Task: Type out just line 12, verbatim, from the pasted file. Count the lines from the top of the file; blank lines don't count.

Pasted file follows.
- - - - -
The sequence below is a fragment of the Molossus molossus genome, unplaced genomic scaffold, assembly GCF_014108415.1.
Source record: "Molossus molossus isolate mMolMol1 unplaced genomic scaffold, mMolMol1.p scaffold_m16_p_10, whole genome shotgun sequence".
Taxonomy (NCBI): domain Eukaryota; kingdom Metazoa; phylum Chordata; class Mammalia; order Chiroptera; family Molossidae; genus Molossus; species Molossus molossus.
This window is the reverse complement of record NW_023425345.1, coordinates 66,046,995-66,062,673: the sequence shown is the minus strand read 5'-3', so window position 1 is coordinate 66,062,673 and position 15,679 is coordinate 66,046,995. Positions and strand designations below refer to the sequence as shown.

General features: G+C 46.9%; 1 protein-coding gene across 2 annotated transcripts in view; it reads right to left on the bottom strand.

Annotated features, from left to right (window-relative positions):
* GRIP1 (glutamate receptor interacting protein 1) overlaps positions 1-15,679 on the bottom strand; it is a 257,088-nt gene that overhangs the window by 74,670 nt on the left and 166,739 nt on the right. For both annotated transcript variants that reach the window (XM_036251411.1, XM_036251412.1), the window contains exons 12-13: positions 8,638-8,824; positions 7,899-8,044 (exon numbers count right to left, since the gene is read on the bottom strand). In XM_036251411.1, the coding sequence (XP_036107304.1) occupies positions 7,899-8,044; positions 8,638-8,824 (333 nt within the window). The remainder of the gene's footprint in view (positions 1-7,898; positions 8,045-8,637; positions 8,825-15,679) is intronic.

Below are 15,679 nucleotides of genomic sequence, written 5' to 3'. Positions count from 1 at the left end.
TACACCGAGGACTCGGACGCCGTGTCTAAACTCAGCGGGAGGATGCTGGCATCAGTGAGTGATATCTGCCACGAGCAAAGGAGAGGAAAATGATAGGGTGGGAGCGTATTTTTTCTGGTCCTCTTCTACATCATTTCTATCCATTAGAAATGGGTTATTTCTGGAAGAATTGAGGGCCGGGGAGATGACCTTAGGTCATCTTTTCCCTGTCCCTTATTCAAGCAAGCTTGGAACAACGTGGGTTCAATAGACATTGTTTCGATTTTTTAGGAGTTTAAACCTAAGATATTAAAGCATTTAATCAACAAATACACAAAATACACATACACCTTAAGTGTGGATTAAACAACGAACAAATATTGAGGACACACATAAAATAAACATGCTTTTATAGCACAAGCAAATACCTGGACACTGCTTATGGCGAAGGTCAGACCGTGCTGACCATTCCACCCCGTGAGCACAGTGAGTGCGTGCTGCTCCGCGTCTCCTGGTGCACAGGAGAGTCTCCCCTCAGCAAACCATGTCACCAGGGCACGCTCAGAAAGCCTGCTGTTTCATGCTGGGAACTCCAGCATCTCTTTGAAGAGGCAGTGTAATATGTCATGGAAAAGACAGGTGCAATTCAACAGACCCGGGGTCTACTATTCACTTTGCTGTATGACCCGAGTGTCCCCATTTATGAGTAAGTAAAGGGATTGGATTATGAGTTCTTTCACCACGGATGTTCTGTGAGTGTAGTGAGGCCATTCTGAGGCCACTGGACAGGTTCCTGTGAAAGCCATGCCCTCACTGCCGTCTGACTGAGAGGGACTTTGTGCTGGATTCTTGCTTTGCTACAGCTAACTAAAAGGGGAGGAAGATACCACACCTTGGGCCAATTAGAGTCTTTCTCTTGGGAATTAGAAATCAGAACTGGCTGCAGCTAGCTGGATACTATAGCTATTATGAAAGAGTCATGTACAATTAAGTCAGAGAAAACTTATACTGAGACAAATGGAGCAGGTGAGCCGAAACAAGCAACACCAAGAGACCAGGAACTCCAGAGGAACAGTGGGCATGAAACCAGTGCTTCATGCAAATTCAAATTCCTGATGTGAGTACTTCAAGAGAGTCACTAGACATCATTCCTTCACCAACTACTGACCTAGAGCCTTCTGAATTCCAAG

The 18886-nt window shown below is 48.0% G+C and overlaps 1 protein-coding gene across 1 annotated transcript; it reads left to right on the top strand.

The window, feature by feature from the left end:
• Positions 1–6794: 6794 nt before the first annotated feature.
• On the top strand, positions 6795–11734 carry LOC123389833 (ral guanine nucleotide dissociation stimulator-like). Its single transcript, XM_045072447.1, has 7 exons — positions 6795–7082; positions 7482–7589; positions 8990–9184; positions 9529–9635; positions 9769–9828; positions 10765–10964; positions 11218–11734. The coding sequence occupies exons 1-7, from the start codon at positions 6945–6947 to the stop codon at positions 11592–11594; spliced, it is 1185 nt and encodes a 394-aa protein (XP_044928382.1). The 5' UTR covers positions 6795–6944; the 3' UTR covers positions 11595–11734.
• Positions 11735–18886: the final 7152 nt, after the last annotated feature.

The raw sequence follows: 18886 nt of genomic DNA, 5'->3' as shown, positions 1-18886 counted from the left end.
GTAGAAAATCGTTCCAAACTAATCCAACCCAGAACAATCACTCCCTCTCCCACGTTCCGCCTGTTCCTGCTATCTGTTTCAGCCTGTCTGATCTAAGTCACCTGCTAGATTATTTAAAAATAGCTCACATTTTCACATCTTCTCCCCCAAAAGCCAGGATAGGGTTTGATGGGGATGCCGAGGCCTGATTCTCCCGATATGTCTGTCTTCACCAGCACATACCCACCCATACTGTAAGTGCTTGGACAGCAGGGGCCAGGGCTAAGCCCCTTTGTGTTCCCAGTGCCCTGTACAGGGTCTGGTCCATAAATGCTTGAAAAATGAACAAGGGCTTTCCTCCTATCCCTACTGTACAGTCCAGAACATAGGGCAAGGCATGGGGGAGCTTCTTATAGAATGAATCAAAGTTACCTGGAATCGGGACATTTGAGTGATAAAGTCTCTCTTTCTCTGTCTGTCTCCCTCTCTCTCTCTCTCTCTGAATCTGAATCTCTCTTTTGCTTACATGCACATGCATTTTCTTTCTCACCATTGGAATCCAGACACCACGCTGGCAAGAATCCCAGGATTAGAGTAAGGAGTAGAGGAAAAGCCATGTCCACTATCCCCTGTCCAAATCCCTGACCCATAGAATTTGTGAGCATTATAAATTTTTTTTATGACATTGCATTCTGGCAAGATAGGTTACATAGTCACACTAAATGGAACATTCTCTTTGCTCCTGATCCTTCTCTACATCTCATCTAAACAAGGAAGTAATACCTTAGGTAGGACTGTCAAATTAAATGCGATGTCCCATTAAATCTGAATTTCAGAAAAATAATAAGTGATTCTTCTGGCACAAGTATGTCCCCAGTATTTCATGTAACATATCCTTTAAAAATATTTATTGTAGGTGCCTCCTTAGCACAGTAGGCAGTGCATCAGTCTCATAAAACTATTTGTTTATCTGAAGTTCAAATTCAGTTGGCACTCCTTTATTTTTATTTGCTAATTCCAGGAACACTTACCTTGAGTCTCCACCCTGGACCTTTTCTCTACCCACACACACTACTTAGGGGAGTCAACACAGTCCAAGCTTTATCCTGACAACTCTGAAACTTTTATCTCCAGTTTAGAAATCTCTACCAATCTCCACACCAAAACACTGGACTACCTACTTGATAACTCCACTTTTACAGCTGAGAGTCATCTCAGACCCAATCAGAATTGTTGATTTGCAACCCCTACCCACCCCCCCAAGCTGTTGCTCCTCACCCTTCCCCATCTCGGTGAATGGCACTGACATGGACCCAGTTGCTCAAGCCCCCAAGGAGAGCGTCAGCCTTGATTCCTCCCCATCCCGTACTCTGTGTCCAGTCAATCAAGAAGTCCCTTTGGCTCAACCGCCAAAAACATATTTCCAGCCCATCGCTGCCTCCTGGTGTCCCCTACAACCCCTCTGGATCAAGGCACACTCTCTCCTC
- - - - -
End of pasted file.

• Positions 1–6794: 6794 nt before the first annotated feature.